They buried him in the English countryside

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Michael Howells 1957 – 2018

I found out that Michael Howells had died via Instagram. On the Port Eliot website they posted a photo of a large paper elephant covered in paper flowers with the caption, “A very sad day. We are raising a glass to Michael Howells tonight, who brought so much wonder to the fest…” It was, to me, abrupt. A man whose Instagram account I had relished for the last couple of years. I must have first heard his name from one of the talented creative stylists at the interiors magazine.

His account was a magical mystery tour of English countryside, costumes as if made of spun sugar, friendship, sexy men in quixotic hats, changing seasons, theatrical set pieces and exotic travel. A veil of sadness delicately fell over me. A great light had gone out. I’d never even read an interview with the guy, never heard his voice or seen him on camera, yet I knew that Michael, and his lifestyle, his creative direction and perhaps even friends, resonated with me (I started following them). And watching him on Instagram, as he roamed far and wide and created his narrative, made me feel closer to him. As if I had once known him, or that I might we might meet in future and I would already know what to talk about. I was eager to go to the festival he had founded with other creative types but hadn’t yet organised it.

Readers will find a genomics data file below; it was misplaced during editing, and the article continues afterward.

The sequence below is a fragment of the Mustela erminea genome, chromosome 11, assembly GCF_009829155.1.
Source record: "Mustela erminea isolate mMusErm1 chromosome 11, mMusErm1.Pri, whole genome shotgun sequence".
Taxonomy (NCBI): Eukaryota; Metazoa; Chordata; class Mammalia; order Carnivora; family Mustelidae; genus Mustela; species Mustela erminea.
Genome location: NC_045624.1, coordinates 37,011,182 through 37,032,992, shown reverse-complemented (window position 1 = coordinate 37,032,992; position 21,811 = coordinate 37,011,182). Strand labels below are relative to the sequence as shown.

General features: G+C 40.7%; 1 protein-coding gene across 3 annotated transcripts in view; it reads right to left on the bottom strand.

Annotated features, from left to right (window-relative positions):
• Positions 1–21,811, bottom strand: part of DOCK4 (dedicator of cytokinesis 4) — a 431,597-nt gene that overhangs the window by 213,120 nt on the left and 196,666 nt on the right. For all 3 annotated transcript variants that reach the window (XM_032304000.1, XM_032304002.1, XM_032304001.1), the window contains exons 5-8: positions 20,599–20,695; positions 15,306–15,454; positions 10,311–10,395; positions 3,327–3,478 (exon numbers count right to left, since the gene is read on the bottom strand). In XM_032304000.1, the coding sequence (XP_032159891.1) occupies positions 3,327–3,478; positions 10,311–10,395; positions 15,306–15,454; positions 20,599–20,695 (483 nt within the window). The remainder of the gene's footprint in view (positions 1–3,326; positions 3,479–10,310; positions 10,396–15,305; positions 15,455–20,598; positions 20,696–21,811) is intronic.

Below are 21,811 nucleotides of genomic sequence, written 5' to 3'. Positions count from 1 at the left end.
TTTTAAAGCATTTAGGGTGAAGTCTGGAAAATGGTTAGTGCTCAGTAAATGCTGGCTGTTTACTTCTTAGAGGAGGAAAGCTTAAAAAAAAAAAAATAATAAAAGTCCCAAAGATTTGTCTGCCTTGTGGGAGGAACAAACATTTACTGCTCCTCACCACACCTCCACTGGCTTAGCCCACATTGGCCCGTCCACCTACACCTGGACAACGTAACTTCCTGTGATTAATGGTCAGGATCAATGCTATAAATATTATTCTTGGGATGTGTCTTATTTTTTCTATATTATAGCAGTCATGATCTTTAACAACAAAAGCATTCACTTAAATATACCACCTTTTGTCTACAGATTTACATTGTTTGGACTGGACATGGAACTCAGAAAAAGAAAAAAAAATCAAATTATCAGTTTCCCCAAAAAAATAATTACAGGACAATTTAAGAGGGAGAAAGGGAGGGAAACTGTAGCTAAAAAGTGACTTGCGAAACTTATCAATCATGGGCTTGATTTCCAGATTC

In his obituary in The Guardian they said he “exemplified old-style art-school virtues”. The quote that I took particularly to heart was about living in the moment and telling a friend about a party he organised, “Well, it lasted for eight hours, there were 1,000 people, so that’s 8,000 hours of memories.” He said he was paid to fantasise and as a fantasist myself, and someone who is throwing a Mad Hatter’s Tea Party in August – with all the trimmings – I just loved everything he did. It made me want to climb into a pumpkin, bid farewell to reality and return only once morning had broken. What an original. Gutted I never cracked into his social circle.

They buried him in the rolling green English countryside.


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